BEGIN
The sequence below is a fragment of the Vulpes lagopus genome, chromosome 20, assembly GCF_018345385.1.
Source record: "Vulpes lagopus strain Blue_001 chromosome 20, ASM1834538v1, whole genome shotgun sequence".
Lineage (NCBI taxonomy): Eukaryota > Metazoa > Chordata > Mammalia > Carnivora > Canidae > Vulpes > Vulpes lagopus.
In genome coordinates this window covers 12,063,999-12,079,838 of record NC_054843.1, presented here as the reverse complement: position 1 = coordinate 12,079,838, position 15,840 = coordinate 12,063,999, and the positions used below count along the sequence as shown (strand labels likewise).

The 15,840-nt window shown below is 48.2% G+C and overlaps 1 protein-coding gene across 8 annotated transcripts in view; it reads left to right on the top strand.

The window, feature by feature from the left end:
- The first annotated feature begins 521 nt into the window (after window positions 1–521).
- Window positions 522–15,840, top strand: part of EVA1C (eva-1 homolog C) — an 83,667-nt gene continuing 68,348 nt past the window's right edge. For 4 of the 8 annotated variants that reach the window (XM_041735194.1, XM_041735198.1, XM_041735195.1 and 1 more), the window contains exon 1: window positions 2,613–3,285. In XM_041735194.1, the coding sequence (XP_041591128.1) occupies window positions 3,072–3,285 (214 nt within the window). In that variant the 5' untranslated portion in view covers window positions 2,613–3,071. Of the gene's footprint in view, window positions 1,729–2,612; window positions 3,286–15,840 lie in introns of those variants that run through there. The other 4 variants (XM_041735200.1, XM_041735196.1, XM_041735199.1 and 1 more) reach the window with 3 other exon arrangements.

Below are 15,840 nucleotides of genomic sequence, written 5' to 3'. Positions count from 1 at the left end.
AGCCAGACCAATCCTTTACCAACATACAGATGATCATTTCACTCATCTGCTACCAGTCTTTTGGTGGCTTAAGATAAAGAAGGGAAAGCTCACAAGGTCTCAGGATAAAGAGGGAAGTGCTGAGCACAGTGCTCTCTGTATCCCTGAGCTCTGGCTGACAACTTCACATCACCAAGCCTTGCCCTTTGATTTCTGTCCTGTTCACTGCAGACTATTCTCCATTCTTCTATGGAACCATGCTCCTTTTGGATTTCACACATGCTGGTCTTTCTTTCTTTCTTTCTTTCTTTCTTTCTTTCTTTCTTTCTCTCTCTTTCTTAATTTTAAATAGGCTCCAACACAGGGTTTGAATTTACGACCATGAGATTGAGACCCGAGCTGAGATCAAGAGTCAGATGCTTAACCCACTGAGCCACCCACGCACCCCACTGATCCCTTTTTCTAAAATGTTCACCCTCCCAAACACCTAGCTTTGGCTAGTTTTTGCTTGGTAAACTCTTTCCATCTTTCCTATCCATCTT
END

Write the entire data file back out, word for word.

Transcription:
The sequence below is a fragment of the Vulpes lagopus genome, chromosome 20, assembly GCF_018345385.1.
Source record: "Vulpes lagopus strain Blue_001 chromosome 20, ASM1834538v1, whole genome shotgun sequence".
Lineage (NCBI taxonomy): Eukaryota > Metazoa > Chordata > Mammalia > Carnivora > Canidae > Vulpes > Vulpes lagopus.
In genome coordinates this window covers 12,063,999-12,079,838 of record NC_054843.1, presented here as the reverse complement: position 1 = coordinate 12,079,838, position 15,840 = coordinate 12,063,999, and the positions used below count along the sequence as shown (strand labels likewise).

The 15,840-nt window shown below is 48.2% G+C and overlaps 1 protein-coding gene across 8 annotated transcripts in view; it reads left to right on the top strand.

The window, feature by feature from the left end:
- The first annotated feature begins 521 nt into the window (after window positions 1–521).
- Window positions 522–15,840, top strand: part of EVA1C (eva-1 homolog C) — an 83,667-nt gene continuing 68,348 nt past the window's right edge. For 4 of the 8 annotated variants that reach the window (XM_041735194.1, XM_041735198.1, XM_041735195.1 and 1 more), the window contains exon 1: window positions 2,613–3,285. In XM_041735194.1, the coding sequence (XP_041591128.1) occupies window positions 3,072–3,285 (214 nt within the window). In that variant the 5' untranslated portion in view covers window positions 2,613–3,071. Of the gene's footprint in view, window positions 1,729–2,612; window positions 3,286–15,840 lie in introns of those variants that run through there. The other 4 variants (XM_041735200.1, XM_041735196.1, XM_041735199.1 and 1 more) reach the window with 3 other exon arrangements.

Below are 15,840 nucleotides of genomic sequence, written 5' to 3'. Positions count from 1 at the left end.
AGCCAGACCAATCCTTTACCAACATACAGATGATCATTTCACTCATCTGCTACCAGTCTTTTGGTGGCTTAAGATAAAGAAGGGAAAGCTCACAAGGTCTCAGGATAAAGAGGGAAGTGCTGAGCACAGTGCTCTCTGTATCCCTGAGCTCTGGCTGACAACTTCACATCACCAAGCCTTGCCCTTTGATTTCTGTCCTGTTCACTGCAGACTATTCTCCATTCTTCTATGGAACCATGCTCCTTTTGGATTTCACACATGCTGGTCTTTCTTTCTTTCTTTCTTTCTTTCTTTCTTTCTTTCTTTCTCTCTCTTTCTTAATTTTAAATAGGCTCCAACACAGGGTTTGAATTTACGACCATGAGATTGAGACCCGAGCTGAGATCAAGAGTCAGATGCTTAACCCACTGAGCCACCCACGCACCCCACTGATCCCTTTTTCTAAAATGTTCACCCTCCCAAACACCTAGCTTTGGCTAGTTTTTGCTTGGTAAACTCTTTCCATCTTTCCTATCCATCTT